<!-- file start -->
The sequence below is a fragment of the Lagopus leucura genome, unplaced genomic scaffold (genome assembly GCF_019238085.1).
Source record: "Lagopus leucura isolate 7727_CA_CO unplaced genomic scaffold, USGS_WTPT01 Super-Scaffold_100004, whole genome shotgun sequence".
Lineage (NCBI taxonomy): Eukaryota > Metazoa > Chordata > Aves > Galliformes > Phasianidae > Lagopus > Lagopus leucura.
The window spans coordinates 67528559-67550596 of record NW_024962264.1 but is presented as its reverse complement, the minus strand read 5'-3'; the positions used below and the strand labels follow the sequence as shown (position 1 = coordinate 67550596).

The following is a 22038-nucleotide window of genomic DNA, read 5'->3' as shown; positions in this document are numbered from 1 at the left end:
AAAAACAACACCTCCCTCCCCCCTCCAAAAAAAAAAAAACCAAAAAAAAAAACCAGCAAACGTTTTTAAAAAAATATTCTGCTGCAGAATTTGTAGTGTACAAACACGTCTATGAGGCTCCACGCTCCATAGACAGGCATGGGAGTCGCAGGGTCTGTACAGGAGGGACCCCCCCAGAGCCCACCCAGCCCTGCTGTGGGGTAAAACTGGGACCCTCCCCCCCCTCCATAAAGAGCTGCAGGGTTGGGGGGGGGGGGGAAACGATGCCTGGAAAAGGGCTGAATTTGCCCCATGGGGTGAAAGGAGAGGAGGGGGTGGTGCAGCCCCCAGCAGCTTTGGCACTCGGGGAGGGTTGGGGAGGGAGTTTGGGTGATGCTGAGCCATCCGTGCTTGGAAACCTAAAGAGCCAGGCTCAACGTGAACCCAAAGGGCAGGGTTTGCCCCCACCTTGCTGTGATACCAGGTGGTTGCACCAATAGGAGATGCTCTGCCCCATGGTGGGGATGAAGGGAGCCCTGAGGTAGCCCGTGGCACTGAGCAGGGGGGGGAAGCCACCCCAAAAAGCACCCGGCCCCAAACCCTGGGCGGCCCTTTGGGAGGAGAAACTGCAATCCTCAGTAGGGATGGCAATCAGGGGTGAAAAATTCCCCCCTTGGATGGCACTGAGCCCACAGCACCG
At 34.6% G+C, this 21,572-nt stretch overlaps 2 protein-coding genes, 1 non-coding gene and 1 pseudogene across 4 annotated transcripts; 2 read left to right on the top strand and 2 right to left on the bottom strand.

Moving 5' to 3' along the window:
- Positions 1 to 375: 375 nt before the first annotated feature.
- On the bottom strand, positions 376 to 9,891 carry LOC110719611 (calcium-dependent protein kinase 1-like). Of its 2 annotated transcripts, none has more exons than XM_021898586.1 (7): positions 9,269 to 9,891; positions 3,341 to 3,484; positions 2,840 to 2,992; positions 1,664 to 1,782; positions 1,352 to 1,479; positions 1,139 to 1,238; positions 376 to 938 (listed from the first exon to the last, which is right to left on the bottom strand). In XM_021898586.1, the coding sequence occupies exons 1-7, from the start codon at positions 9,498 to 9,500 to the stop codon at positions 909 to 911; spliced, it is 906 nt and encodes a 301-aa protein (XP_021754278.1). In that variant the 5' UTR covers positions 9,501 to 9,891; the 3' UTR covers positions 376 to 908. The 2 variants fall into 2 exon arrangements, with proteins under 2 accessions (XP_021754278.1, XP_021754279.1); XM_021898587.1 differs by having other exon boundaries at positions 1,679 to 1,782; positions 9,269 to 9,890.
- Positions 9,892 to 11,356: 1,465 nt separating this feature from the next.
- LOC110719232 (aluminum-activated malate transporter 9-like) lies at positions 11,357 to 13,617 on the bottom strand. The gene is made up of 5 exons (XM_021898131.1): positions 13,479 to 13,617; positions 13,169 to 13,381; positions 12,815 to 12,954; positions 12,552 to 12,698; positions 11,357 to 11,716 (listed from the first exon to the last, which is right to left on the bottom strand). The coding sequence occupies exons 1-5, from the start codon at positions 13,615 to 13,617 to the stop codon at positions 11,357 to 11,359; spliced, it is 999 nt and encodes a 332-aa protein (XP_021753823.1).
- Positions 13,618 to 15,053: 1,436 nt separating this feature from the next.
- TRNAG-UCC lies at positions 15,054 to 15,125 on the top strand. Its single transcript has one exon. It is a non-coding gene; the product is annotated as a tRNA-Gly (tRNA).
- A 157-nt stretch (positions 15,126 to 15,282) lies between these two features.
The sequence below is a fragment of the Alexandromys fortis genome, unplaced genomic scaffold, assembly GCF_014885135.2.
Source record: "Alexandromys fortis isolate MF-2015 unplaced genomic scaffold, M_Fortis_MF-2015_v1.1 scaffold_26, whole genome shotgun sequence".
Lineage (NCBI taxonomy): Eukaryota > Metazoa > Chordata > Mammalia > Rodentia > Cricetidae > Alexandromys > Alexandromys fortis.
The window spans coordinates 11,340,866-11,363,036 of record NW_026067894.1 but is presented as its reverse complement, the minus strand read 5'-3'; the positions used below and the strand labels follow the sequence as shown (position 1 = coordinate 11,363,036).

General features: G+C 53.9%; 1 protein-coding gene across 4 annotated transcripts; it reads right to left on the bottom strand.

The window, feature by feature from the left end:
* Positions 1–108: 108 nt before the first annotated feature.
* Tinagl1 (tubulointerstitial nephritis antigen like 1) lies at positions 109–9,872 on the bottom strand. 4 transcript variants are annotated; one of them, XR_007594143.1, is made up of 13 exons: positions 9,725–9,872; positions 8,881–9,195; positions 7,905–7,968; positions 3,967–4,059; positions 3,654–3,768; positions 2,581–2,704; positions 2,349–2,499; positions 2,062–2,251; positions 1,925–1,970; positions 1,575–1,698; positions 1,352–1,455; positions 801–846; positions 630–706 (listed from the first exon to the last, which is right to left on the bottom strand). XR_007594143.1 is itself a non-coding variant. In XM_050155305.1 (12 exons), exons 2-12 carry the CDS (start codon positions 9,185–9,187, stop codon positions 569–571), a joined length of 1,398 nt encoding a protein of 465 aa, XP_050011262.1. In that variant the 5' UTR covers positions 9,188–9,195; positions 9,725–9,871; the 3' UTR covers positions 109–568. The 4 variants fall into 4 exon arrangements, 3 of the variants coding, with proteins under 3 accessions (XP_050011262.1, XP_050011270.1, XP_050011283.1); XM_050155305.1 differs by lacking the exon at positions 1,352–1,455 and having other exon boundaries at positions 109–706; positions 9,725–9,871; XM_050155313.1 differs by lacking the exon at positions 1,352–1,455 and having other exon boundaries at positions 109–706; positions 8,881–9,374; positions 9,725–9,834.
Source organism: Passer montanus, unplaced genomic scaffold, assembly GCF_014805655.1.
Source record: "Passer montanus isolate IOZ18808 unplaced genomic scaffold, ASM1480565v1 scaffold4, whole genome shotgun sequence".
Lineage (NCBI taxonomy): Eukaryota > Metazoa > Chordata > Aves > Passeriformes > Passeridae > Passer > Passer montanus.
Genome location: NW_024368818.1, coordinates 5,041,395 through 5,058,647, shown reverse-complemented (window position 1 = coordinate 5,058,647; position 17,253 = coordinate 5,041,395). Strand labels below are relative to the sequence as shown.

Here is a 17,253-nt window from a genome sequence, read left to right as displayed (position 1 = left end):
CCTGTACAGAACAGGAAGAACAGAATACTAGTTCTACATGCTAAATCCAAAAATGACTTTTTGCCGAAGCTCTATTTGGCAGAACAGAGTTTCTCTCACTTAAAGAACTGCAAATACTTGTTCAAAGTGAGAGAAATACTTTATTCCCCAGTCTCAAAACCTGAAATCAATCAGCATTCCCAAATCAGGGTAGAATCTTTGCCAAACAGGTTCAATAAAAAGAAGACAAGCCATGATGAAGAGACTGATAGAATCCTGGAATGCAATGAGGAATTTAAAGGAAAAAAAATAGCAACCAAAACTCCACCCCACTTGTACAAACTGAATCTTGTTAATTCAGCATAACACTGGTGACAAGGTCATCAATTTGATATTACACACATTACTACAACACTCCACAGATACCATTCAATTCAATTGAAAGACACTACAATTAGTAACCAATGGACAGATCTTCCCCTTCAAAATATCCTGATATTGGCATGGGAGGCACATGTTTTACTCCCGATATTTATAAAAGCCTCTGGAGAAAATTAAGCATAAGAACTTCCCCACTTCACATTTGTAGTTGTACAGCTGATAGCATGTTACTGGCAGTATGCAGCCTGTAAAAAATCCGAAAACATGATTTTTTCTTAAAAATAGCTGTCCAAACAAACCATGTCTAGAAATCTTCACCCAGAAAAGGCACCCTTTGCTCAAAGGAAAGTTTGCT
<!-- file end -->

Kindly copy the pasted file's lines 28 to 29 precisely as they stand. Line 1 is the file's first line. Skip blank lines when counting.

Here is a 17,253-nt window from a genome sequence, read left to right as displayed (position 1 = left end):
CCTGTACAGAACAGGAAGAACAGAATACTAGTTCTACATGCTAAATCCAAAAATGACTTTTTGCCGAAGCTCTATTTGGCAGAACAGAGTTTCTCTCACTTAAAGAACTGCAAATACTTGTTCAAAGTGAGAGAAATACTTTATTCCCCAGTCTCAAAACCTGAAATCAATCAGCATTCCCAAATCAGGGTAGAATCTTTGCCAAACAGGTTCAATAAAAAGAAGACAAGCCATGATGAAGAGACTGATAGAATCCTGGAATGCAATGAGGAATTTAAAGGAAAAAAAATAGCAACCAAAACTCCACCCCACTTGTACAAACTGAATCTTGTTAATTCAGCATAACACTGGTGACAAGGTCATCAATTTGATATTACACACATTACTACAACACTCCACAGATACCATTCAATTCAATTGAAAGACACTACAATTAGTAACCAATGGACAGATCTTCCCCTTCAAAATATCCTGATATTGGCATGGGAGGCACATGTTTTACTCCCGATATTTATAAAAGCCTCTGGAGAAAATTAAGCATAAGAACTTCCCCACTTCACATTTGTAGTTGTACAGCTGATAGCATGTTACTGGCAGTATGCAGCCTGTAAAAAATCCGAAAACATGATTTTTTCTTAAAAATAGCTGTCCAAACAAACCATGTCTAGAAATCTTCACCCAGAAAAGGCACCCTTTGCTCAAAGGAAAGTTTGCT